Hundreds of Yemeni women set fire to veils on Wednesday in protest at the government’s crackdown on demonstrators, after overnight clashes in the capital and another city left 25 people dead, officials said.
The women spread a black cloth across a main street in Sana’a and threw their full-body veils, known as makrama, on to a pile, sprayed it with oil and set it ablaze. As the flames rose, they chanted: “Who protects Yemeni women from the crimes of the thugs?”
Women have taken a key role in the uprising against President Ali Abdullah Saleh’s authoritarian rule. This month the Yemeni activist Tawakkul Karman was awarded the Nobel peace prize along with two Liberian women, for their struggle for women’s rights.
Wednesday’s protest was not related to women’s rights or issues surrounding the Islamic veil. The act of burning their clothing is a symbolic Bedouin gesture signifying an appeal to tribesmen for help, in this case to stop the attacks on the protesters.
The women who burned clothing in the capital were wearing traditional veils at the time, many covered in black from head to toe.
The protest came as clashes intensified between Saleh’s forces and renegade fighters who have sided with the protesters. Medical and local officials said up to 25 civilians, tribal fighters and government soldiers died overnight in Sana’a and the city of Taiz, despite a ceasefire announcement by Saleh late on Tuesday. Scores of others were wounded.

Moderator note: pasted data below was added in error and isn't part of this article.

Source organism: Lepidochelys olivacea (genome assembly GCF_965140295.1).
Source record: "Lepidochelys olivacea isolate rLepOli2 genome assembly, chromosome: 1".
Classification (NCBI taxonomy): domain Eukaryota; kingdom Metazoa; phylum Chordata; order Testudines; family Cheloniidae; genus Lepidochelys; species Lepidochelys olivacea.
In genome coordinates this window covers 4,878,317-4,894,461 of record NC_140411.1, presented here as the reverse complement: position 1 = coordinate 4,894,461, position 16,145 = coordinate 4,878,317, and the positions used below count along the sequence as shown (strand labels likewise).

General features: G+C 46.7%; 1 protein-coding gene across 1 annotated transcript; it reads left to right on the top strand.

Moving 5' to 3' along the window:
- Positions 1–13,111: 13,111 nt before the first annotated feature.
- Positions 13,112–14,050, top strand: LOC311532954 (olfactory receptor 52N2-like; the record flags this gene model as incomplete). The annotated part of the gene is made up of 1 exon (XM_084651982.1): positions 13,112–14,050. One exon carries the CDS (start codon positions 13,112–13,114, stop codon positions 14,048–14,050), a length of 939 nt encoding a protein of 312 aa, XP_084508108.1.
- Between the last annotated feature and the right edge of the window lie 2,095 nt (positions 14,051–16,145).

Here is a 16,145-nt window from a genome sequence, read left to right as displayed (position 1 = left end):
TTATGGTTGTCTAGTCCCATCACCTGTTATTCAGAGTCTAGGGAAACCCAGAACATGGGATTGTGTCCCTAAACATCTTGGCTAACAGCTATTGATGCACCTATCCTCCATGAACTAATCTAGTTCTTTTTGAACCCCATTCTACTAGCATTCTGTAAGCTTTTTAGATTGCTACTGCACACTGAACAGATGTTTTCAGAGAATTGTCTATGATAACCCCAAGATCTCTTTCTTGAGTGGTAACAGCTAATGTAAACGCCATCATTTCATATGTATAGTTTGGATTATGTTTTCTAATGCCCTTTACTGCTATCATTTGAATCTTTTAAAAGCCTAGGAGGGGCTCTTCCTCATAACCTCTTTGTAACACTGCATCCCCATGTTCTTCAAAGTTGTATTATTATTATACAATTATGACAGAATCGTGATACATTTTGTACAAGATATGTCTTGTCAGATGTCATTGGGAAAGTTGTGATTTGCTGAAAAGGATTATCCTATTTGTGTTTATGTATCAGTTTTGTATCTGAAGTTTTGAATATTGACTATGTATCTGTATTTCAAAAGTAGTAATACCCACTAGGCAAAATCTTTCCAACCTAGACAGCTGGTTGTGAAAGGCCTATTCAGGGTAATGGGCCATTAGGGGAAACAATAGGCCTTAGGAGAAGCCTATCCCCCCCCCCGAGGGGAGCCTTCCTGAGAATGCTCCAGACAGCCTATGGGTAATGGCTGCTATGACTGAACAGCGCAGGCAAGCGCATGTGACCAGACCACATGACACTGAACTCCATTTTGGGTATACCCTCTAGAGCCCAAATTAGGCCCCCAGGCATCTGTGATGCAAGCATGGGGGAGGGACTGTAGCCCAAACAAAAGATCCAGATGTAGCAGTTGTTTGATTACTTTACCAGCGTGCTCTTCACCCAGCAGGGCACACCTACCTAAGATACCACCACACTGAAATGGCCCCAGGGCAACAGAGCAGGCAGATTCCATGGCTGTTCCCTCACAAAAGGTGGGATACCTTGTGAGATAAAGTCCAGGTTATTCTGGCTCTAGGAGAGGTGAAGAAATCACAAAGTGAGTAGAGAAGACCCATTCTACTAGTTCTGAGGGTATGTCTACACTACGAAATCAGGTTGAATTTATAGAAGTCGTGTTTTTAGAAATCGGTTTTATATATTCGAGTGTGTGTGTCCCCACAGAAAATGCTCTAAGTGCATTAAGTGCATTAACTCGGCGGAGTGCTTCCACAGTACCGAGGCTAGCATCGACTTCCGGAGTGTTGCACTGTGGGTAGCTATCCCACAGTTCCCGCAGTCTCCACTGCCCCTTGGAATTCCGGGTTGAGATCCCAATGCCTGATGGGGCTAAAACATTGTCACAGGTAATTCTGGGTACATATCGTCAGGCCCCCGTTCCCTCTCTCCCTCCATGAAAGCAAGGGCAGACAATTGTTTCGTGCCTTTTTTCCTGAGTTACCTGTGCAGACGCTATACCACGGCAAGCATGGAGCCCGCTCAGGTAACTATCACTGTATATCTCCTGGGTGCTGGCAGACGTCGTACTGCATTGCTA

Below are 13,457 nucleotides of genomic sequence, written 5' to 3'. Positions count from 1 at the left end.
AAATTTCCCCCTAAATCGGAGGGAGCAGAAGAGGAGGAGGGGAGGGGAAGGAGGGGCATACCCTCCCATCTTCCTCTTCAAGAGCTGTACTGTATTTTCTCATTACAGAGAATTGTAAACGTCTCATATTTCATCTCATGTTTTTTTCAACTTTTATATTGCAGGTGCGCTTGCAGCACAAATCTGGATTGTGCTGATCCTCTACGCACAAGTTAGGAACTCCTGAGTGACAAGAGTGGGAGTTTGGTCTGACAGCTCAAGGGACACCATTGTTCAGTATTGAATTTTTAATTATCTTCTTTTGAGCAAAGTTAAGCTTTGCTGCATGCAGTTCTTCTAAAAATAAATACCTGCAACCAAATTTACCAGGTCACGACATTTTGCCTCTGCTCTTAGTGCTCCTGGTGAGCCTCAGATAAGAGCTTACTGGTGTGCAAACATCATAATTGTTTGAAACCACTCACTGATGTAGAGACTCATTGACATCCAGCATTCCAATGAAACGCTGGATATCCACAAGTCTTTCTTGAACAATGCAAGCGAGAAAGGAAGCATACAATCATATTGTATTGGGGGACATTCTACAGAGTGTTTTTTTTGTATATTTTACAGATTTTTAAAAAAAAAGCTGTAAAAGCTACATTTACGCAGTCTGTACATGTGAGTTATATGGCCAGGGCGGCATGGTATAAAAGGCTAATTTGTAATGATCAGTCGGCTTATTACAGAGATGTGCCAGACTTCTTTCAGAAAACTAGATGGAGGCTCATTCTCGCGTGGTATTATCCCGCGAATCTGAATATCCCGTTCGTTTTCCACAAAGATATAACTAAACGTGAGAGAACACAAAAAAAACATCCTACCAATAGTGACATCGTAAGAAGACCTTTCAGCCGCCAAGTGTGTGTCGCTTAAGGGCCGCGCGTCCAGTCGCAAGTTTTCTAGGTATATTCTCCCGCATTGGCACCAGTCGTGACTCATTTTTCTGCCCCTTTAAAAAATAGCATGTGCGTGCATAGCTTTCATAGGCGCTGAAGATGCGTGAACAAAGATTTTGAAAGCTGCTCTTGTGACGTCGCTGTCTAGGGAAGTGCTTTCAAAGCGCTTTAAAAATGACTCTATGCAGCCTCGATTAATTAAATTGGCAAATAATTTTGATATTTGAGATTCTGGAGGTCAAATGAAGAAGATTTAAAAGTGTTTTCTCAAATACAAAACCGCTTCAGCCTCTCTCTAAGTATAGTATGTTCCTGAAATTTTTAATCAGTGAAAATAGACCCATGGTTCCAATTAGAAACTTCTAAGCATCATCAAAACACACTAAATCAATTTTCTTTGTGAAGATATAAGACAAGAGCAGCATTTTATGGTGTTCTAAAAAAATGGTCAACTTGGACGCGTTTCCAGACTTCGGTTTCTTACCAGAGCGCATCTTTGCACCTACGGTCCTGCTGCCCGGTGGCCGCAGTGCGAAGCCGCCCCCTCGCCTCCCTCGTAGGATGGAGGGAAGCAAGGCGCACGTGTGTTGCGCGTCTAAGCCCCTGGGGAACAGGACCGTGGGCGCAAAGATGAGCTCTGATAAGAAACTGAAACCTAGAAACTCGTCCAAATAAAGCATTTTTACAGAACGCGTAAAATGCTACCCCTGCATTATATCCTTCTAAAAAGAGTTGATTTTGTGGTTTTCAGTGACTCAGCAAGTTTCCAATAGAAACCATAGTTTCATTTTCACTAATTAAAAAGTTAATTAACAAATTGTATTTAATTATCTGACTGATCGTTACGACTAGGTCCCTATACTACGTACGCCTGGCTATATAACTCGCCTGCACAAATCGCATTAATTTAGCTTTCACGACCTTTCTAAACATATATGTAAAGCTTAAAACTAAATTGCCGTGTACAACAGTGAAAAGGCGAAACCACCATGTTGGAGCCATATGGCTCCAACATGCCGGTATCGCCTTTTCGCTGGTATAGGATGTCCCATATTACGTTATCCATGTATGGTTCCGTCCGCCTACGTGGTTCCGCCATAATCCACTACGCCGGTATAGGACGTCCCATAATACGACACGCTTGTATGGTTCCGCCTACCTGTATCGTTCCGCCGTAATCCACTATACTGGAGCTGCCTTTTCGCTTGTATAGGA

A medical official said seven tribal fighters were among those killed in the Hassaba district of the capital. Another medical official said four residents and nine soldiers also died in the fighting there.
Government forces also shelled houses in Taiz, a hotbed of anti-Saleh protests, killing five people, including four members of one family, a local official said.
A group of female supporters of Saleh marched to the UN office on Wednesday to voice their opposition to international pressure on the president to step down. The women entered the building to hand in their protest note.
During a meeting with the US ambassador on Tuesday, Saleh offered to sign a power-transfer deal giving him immunity from prosecution if he steps down. The meeting was Saleh’s first since he returned last month from Saudi Arabia, where he was treated after an attack on his presidential compound in June left him badly wounded.
Saleh has repeatedly backed away from a power-transfer deal at the last minute, and the opposition has dismissed his latest offer.